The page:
Description of Rūaumoko
Rūaumoko is the god of earthquakes, volcanoes and seasons. He is the youngest son of Ranginui the Sky Father and Papatūānuku the Earth Mother. Although thought to be a kind god, Rūaumoko (like earthquakes and volcanoes) also represents danger and destruction.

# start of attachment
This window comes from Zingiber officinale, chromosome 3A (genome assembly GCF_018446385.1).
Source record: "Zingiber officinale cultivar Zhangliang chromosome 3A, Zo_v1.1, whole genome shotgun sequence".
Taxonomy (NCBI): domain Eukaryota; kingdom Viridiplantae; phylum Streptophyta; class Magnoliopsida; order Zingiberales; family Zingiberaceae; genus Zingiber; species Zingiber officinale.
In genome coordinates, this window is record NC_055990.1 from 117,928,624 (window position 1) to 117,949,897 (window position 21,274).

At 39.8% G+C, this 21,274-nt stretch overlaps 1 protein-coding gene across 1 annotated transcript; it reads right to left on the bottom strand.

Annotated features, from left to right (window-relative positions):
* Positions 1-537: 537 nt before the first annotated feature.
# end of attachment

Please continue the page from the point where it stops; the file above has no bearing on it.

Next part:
General Maori description Māori symbols come from the Māori tribes of the South Pacific. The Māori are the indigenous Polynesian peoples of New Zealand. The Māori settled in New Zealand sometime in the 13th Century, likely arriving by boat from more northern Polynesian shores. Māori lived in distinct tribes, leading largely pacifistic lives built around canoeing, farming, fishing and hunting. As time passed and natural resources became less plentiful, the Māori developed weapons and a fierce warrior culture. They built forts and there were wars between opposing tribes. In the 18th and 19th centuries, Europeans began to settle in New Zealand. The settlers were mostly British and, as with elsewhere in the world, colonial rule was detrimental to the indigenous population. The Māori became a minority population in New Zealand. However, much of Māori culture, mythology and tradition have survived to the present day. Pre-colonial Māori had no written language, meaning knowledge and traditions were passed down through the generations orally or through art. Māori mythology conveys a deep connection with nature, as well as themes of creation and renewal. Another important element is whakapapa (genealogy) and reverence for ancestors, forming a significant part of the Māori tradition. Māori symbolism, including the famous haka, facial tattoos and wood carvings, as well as expressive iconography, provides insight into a rich culture, language and mythology. Māori symbols feature spirals, curves, natural images and supernatural deities. The koru, which represents the silver fern native to New Zealand, is a recurring motif in wood carving and larger artworks. Each symbols conveys meaning, and often relates to the relationship of man to nature, or to ancestry. Traditional Māori art and design form an important part of culture and identity, even today. Modern day New Zealand has embraced elements of Māori culture to represent a larger national identity. Air New Zealand uses the koru as its official logo, while the national rugby side, the All Blacks, perform a traditional Māori haka before matches. The hei tiki can be found carved on mugs in cocktail bars around the world.